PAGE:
William The Conqueror: Maverick Thinker
LP | CD | DL
Out 5th March 2021
Ruarri Joseph returns for album number three fronting the swamp-blues folk trio William The Conqueror.
On their new album, William The Conqueror have returned with an album that flits between their swampier blues-folk style and songs attempts to tame the sound to create something more radio-friendly. When they hit the distortion and ride some great rhythms, the songs catch you to pull you into a shaking groove that you can imagine will light up the venues with incandescence when gigs return. At the same time, in Joseph, they have a wily wordsmith who is capable of penning some great couplets, strung together into yarns that deserve going back for further attention. A good half of the record falls into this style and songs such as The Deep End, Reasons, and Fiction are such that pull the record along, the latter lying back on a snaking groove.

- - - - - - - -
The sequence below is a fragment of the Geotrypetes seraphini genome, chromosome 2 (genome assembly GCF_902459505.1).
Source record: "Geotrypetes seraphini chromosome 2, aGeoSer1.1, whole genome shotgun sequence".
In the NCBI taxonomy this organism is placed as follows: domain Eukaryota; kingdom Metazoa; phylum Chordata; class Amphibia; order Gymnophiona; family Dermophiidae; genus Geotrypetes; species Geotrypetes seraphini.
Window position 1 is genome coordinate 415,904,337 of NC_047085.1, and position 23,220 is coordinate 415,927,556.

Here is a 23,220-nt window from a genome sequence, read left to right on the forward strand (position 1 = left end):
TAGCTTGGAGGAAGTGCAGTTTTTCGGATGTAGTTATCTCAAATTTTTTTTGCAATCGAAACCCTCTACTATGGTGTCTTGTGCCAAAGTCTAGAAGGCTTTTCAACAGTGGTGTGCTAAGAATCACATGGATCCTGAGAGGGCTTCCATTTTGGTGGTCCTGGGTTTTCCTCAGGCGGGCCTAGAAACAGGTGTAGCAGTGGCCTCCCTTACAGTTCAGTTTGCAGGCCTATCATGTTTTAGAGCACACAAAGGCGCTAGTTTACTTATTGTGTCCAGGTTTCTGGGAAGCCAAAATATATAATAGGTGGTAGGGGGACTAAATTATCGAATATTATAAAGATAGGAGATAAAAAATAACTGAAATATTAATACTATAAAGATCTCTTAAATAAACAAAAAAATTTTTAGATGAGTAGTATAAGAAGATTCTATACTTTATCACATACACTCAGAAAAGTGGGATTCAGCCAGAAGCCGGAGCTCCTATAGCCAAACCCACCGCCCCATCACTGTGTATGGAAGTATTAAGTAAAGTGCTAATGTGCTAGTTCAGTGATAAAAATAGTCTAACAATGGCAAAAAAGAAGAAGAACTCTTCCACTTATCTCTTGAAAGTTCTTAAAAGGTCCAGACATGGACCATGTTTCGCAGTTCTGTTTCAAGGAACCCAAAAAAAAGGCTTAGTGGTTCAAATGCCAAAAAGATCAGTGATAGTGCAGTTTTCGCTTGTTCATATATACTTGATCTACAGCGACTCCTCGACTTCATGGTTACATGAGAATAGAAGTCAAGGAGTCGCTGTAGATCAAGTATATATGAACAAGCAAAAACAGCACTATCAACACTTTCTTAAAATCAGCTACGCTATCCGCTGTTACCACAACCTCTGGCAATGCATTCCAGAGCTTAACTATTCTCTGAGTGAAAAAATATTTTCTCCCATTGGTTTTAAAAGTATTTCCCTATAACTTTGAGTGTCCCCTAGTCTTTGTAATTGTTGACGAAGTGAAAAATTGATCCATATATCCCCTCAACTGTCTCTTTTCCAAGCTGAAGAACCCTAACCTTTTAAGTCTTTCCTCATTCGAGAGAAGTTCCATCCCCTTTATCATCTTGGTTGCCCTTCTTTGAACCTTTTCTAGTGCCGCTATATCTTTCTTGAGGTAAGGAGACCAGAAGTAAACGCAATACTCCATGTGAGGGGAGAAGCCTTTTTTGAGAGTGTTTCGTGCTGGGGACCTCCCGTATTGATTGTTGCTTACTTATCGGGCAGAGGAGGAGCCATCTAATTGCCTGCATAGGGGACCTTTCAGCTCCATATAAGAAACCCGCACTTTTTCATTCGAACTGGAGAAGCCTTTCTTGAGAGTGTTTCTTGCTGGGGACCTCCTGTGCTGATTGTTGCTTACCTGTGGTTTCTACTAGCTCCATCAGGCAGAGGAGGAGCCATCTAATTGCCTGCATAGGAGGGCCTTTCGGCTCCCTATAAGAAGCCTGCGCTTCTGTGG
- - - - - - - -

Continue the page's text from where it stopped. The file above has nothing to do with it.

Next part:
Lead single Move On is a great balance between the more contemplative songs and those that really drive the record, sitting neatly between the two styles and providing a great opener, but when the band fall too far away from this, the songs lack the wind to really blow their sails. At the same time, in some of these moments, the twisting lyrics that stand out on songs like Jesus Died A Young Man are also missing to salvage the lesser tracks and enable them to sit up high alongside those that really stand out. Quiet Life rolls in a hazier West Coast folk style, but skirts too close to the MOR of some of Kings Of Leon’s output, with Joseph’s voice and phrasing even recalling Caleb Followill. While the song, and others like Suddenly Scared, add some dynamic to the record they feel a little like the band have played it safe. They are pleasant moments, but not necessarily ones that call out as the album highlights do.
Maverick Thinker is certainly an assured album from the band, who decamped to Sound Studios in L.A. to record it and thus have really harnessed some of the atmosphere that has permeated their music. There are some great moments that deserve the album’s given title and, on the whole, is a great album of Americana blues, made all the better when they stay close to the swampland.
Words by Nathan Whittle. Find his Louder Than War archive here.